And as a followup here's the story naked cap had after the CalPERS brouhaha:
The Myth of Capitalism: Monopolies and the Death of Competition by Jonathan Tepper with Denise Hearn (Wiley 2018)
Reviewed by John Siman
Jonathan Tepper, the lead author of The Myth of Capitalism, is one of the founders of a macroeconomic research group for clients who are asset managers, i.e. investors who manage people’s savings. He previously worked as an equity analyst at SAC Capital and as a vice president in proprietary trading at Bank of America. He was a Rhodes Scholar.Tepper is disdainful (to say the least) of the theories of Marx and Piketty, and so he advances a new explanation for the chasming inequality which disfigures post-Reaganite and post-Thatcherite economies: “The growing gap between the rich and the poor is happening due to a decline in competition,” he writes. “This has been driven by industrial concentration and extremely lax to nonexistent antitrust enforcement” (p. 227). We consequently find ourselves in “a second Gilded Age” (p. 8) which requires us to wage a second campaign “to institute new antitrust laws that serve the people” (p. 234).But while Tepper describes capitalism as “profoundly broken,” (p. 224), he is nevertheless optimistic as he proposes a generally-advantageous solution. “Capitalism can be fixed,” he writes (p. 217). “The appropriate solution is more competition and more capitalism, not less” (p. 228). More specifically: “Economic inequality is a bug that can be fixed with antitrust and with greater competition” (p. 229).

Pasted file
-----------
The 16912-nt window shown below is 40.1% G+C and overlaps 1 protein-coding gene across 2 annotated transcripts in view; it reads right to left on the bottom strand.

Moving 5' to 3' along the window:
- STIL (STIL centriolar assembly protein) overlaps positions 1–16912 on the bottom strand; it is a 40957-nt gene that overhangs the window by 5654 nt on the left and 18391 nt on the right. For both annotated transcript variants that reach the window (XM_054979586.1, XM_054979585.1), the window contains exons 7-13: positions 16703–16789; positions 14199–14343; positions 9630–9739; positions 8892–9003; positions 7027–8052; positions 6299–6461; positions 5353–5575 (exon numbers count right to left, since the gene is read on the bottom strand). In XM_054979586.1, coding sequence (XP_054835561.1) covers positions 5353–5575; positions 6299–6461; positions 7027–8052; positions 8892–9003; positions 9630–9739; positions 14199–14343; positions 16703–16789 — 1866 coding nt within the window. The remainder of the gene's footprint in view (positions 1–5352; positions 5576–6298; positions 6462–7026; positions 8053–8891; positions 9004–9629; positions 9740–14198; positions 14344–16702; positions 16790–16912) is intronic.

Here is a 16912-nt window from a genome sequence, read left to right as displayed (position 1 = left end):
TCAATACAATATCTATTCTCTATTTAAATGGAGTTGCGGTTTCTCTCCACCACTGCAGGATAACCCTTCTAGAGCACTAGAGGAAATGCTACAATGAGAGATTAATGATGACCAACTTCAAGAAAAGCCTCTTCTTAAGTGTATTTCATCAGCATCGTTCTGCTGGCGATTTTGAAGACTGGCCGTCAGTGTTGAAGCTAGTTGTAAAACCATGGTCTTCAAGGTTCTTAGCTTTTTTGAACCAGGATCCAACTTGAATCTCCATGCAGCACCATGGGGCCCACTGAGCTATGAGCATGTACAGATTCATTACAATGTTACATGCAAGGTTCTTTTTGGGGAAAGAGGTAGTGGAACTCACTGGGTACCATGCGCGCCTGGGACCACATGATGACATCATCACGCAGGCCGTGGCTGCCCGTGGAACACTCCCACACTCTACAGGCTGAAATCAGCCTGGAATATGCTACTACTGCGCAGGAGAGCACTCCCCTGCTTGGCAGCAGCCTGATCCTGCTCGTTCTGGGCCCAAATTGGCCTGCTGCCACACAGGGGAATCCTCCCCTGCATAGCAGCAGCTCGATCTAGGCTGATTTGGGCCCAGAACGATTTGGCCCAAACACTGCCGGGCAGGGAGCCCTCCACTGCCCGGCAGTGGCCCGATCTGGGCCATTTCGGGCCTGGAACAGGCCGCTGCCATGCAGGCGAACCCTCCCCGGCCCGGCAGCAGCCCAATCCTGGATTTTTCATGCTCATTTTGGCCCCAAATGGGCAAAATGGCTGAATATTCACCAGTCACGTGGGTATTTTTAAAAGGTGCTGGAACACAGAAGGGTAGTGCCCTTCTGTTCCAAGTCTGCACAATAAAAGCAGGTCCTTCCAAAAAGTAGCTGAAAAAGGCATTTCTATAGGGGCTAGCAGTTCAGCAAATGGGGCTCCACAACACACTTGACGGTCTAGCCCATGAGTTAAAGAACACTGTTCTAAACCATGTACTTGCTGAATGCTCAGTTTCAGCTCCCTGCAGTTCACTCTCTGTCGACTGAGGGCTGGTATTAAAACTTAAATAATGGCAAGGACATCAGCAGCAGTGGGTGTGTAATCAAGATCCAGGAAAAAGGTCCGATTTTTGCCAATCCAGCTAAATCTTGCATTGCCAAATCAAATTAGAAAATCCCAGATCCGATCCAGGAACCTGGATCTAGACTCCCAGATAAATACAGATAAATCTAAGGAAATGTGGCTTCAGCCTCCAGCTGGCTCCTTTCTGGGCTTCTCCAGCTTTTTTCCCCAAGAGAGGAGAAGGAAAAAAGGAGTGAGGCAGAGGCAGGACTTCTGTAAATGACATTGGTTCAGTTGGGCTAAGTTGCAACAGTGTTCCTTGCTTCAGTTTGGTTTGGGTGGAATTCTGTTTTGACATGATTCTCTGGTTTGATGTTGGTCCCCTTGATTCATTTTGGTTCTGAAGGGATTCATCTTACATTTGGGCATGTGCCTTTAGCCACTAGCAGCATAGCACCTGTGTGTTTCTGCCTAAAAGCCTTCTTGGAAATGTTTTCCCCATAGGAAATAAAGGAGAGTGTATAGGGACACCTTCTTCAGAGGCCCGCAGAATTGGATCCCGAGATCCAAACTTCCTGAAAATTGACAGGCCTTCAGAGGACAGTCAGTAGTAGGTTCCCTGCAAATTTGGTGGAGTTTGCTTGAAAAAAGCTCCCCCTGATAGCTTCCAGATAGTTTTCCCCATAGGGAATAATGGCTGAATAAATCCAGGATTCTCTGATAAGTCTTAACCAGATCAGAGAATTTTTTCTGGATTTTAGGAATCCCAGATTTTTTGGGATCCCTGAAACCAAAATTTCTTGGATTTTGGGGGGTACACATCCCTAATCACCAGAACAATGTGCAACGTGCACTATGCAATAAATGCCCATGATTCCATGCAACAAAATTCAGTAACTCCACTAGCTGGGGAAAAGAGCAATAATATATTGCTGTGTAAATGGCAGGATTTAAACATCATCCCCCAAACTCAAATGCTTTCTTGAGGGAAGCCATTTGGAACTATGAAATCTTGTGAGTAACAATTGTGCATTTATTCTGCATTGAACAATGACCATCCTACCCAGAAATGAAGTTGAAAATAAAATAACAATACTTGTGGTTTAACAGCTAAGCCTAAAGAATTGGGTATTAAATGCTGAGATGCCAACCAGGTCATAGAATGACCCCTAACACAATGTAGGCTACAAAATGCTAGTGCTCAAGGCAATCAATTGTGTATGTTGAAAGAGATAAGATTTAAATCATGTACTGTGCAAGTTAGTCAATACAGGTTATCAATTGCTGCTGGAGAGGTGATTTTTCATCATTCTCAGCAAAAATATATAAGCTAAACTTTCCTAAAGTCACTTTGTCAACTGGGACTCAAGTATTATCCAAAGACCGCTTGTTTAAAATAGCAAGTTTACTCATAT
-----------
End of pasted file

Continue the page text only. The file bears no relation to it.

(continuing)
Over the last month I’ve watched a few hours of Tepper being interviewed on YouTube, read this book three times, and conducted my own pleasant telephone interview with him (his main office is in London). He exudes calmness, thoughtfulness, competence, diligence, good sense, trustworthiness, and a certain conciliatoriness of character — what psychologists describe as trait agreeableness.